Humperdinck – Prelude to Hansel und Gretel
by Max Derrickson
Prelude to Hansel und Gretel
German composer Engelbert Humperdinck’s (1854-1921) opera Hansel and Gretel was premiered by another German composer, the 29 year old Richard Strauss, in 1893. The story goes that Humperdinck’s sister, Adelhied Wette, requested from him some incidental music for a children’s play. A precocious and lofty minded composer, the young Humperdinck reluctantly acquiesced. After all, Humperdinck sat at his mentor Richard Wagner’s side during the final copying of Parsifal. A children’s suite was not what he imagined his career encompassing. Yet the result was so successful that he was immediately begged to produce an opera. And this opera gained him immense accolades, as Gustav Mahler called it a masterpiece, and “a delightful addition” to the operatic repertoire.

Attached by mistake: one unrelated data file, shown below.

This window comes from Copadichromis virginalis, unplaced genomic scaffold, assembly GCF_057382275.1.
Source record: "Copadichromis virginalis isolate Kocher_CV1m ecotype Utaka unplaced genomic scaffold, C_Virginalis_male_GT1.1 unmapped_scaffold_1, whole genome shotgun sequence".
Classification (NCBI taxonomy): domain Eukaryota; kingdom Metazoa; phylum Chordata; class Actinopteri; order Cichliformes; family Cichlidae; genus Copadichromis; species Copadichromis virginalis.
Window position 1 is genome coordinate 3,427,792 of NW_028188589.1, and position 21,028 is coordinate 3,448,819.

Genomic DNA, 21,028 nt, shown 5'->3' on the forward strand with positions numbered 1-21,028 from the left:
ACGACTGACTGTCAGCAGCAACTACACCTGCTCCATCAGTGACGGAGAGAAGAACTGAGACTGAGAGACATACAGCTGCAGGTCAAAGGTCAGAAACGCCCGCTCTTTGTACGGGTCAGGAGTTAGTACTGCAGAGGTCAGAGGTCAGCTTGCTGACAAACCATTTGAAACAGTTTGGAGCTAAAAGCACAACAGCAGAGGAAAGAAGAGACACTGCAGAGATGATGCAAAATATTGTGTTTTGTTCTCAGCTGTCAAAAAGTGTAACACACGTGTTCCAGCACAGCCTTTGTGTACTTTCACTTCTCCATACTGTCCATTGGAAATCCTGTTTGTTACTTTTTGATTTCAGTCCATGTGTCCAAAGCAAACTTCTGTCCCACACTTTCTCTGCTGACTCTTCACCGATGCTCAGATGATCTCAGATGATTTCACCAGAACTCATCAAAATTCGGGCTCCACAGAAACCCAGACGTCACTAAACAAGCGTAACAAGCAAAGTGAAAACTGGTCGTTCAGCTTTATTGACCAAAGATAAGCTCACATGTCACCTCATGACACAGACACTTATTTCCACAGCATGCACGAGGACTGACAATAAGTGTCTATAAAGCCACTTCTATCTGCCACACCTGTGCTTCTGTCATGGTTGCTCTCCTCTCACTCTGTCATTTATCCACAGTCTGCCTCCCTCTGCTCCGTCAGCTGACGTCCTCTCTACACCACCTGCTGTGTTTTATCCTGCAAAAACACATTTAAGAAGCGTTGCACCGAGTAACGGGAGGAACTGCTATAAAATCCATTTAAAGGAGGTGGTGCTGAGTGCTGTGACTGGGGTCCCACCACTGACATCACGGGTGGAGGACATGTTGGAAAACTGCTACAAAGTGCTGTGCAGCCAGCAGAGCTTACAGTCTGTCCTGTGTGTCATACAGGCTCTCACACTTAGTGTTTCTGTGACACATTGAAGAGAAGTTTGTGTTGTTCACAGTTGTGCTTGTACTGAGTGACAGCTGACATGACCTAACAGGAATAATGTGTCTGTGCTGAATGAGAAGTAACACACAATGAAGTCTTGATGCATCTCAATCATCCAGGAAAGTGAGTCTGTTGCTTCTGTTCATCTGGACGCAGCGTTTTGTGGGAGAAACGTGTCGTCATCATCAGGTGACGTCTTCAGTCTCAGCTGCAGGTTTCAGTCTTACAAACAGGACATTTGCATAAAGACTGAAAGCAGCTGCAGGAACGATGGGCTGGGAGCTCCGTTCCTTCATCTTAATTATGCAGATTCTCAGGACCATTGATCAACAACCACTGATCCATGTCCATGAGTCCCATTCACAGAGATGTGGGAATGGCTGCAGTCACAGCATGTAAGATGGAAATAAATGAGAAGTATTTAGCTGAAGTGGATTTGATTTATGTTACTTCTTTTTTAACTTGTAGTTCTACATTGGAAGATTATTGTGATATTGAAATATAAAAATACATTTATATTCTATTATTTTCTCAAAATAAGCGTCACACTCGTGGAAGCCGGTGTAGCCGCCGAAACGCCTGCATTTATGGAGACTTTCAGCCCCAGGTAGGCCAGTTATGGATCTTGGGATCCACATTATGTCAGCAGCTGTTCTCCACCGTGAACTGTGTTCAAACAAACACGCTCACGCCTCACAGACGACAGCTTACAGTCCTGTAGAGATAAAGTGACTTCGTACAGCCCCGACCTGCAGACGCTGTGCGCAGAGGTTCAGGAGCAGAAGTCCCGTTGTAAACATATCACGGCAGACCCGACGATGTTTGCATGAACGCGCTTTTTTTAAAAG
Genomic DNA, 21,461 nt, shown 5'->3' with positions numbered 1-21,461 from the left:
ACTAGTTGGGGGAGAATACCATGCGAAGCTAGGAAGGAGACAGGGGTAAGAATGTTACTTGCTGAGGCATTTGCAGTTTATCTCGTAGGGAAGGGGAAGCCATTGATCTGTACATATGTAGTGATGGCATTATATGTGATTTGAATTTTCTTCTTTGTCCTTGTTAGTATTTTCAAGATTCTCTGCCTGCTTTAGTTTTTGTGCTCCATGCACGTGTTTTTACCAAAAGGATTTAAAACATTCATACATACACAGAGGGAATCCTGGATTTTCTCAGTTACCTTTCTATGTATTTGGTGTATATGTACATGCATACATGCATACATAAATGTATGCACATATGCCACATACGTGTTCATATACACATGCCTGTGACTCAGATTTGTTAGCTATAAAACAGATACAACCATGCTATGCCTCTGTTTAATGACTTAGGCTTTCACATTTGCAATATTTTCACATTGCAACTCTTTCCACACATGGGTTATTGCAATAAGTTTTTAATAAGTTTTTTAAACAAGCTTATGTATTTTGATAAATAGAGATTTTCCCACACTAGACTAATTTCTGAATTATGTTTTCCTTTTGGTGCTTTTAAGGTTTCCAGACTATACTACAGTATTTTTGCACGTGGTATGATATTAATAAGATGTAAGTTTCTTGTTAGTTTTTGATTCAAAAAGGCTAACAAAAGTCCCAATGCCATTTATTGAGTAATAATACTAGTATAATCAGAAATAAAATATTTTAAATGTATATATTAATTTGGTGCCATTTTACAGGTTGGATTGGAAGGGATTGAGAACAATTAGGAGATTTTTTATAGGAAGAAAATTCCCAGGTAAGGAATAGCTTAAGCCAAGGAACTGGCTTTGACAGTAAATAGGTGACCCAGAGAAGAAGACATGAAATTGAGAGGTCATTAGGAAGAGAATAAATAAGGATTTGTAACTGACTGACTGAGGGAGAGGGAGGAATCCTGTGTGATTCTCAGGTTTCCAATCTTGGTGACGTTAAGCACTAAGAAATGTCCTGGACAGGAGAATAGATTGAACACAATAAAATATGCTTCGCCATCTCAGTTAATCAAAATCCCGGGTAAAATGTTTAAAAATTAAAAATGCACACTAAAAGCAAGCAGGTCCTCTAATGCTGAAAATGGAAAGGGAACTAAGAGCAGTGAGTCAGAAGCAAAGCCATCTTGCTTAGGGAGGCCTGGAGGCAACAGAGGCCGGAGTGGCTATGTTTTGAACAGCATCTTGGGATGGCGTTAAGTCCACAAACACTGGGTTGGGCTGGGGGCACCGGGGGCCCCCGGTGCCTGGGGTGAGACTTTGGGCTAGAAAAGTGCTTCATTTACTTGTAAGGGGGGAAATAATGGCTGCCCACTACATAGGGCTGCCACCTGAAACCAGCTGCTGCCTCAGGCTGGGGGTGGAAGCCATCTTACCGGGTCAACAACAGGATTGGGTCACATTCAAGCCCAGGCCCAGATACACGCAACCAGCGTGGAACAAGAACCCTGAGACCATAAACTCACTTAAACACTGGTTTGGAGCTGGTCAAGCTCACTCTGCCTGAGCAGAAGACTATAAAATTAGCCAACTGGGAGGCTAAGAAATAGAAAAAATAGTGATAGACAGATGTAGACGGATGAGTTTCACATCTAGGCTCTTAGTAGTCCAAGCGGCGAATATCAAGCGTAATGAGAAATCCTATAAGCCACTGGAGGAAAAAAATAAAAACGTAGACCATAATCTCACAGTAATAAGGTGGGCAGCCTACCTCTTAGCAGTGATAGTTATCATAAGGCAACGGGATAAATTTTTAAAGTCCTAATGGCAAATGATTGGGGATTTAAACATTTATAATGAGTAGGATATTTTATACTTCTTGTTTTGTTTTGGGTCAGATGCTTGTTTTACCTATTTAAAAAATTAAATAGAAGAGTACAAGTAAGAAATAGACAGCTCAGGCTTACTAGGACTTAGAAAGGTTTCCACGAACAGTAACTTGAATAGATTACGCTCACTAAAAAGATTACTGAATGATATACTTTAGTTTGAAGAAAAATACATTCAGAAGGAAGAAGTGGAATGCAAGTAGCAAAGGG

The overture, or prelude, is still often heard in performance, and the entire opera is still staged regularly. The Grimm brothers’ tales are well known today, due in part to the great success of Humperdinck’s opera. The overture begins with four horns singing the two children’s evening prayer, which is soon broken by the trumpets heralding the witch’s spell. [. . .] the children are blithely munching on the witch’s candy house, and the tune from the resurrected children’s chorus.
The score is beautifully crafted (competently showing his learned ability as an orchestrator) and epitomizes Humperdinck’s exceptional talent as a lyrical writer. [. . .]